The curve passing through the points of intersection of $\frac{x^2}{a^2}+\frac{y^2}{b^2}=1$ and $x^2+y^2+2gx+2fy+c=0$

The curve passing through the points of intersection of $\frac{x^2}{a^2}+\frac{y^2}{b^2}=1$ and $x^2+y^2+2gx+2fy+c=0$ represents a pair of straight lines which are:
(a) equally inclined to the x axis
(b) perpendicular to each other
(c) pass through a fixed point
(d) none of the above

I am having a problem comprehending the question. How can the 2 intersection points define a whole curve? How can 2 distinct lines be defined by 2 intersection points?

• you will have for points of intersection. That cans give you two lines – Arnaldo Apr 6 '17 at 13:38
• @Arnaldo I tried it on geogebra and it gives only 2 points of intersection – Osheen Sachdev Apr 6 '17 at 13:39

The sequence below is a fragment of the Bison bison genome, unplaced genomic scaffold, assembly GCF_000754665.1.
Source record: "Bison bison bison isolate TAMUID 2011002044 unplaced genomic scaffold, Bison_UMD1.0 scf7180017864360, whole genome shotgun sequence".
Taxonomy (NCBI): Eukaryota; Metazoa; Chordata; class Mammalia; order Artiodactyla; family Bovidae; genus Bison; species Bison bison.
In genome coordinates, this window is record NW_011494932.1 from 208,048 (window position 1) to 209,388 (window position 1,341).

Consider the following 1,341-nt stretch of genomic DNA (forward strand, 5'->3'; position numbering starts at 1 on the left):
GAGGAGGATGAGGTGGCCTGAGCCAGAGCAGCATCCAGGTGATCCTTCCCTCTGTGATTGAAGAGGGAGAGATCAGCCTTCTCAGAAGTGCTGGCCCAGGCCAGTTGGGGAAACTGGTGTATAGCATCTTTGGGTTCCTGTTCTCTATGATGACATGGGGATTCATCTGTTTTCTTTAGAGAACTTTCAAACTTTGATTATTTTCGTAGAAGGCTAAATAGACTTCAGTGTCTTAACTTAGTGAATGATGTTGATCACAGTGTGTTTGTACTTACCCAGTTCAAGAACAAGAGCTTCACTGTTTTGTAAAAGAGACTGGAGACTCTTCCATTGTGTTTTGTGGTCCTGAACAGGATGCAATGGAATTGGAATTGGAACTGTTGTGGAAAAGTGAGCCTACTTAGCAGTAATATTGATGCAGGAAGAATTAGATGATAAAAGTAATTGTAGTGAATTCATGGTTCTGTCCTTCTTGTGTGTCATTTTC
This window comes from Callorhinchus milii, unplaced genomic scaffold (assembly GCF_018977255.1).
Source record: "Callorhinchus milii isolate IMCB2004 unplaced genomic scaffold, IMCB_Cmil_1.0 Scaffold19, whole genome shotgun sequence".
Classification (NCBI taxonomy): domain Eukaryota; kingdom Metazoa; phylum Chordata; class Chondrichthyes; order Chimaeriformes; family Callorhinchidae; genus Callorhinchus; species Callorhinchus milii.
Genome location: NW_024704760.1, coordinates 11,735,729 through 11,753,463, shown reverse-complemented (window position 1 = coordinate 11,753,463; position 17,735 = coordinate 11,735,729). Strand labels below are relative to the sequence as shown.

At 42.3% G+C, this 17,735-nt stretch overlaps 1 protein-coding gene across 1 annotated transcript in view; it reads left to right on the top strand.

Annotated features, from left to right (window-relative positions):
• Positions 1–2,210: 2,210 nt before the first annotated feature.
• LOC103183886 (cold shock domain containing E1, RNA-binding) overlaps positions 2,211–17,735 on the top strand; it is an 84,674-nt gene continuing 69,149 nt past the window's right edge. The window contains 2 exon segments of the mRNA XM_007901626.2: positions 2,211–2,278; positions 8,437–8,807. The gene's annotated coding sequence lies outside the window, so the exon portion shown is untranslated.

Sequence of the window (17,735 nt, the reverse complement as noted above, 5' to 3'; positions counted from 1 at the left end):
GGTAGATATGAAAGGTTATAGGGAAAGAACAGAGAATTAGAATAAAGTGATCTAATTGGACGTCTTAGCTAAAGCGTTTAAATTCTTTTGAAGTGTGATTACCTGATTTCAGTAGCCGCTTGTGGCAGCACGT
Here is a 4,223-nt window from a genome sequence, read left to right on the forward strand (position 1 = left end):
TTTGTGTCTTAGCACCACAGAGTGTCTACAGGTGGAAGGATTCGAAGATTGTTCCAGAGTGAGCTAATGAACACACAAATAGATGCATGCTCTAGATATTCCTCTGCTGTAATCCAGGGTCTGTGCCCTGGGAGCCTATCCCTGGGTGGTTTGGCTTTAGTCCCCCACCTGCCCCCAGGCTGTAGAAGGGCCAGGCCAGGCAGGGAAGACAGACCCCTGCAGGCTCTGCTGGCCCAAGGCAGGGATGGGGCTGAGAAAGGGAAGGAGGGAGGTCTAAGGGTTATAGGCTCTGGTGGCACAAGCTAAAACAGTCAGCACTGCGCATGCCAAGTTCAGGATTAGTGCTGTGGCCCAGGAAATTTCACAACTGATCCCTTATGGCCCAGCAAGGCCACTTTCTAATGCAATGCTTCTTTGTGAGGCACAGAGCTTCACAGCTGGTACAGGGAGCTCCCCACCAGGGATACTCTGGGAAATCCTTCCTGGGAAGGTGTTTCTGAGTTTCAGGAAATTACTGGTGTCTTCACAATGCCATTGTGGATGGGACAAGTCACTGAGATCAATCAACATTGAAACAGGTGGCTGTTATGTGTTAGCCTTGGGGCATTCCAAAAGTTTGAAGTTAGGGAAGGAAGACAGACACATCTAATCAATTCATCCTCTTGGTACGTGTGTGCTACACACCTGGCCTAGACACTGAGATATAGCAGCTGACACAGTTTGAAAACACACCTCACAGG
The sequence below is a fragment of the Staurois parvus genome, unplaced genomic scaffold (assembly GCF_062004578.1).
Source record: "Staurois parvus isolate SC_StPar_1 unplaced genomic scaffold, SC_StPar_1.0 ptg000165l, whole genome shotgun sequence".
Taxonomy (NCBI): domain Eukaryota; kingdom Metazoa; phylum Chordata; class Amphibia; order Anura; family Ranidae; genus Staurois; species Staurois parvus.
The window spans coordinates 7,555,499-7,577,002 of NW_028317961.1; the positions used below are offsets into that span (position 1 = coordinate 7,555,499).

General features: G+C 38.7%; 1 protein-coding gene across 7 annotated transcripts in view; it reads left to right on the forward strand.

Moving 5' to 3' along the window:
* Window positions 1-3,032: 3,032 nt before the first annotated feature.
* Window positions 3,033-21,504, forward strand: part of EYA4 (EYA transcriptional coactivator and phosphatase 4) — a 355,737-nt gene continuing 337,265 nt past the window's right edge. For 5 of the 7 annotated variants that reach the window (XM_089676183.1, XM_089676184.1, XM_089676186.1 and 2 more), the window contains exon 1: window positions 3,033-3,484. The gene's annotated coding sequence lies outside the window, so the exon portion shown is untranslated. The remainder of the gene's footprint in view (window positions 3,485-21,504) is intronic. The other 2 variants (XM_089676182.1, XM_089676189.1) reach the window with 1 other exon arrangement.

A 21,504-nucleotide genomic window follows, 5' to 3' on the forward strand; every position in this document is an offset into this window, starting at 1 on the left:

• Be carefull to believe in geogebra. You will have an ellipse and a circle. You can get four points, it depends on the values of $a,b,c,g,f$ – Arnaldo Apr 6 '17 at 13:42
• @Arnaldo ah right...forgot that an ellipse and a circle can intersect in more than 2 points lol...you can post this as the answer – Osheen Sachdev Apr 6 '17 at 13:48

$$x^2+y^2+2gx+2fy+c=0\to (x+g)^2+(y+f)^2=g^2+f^2-c$$ That is a picture about what is happening according to the values of $a,b,c,f,g$.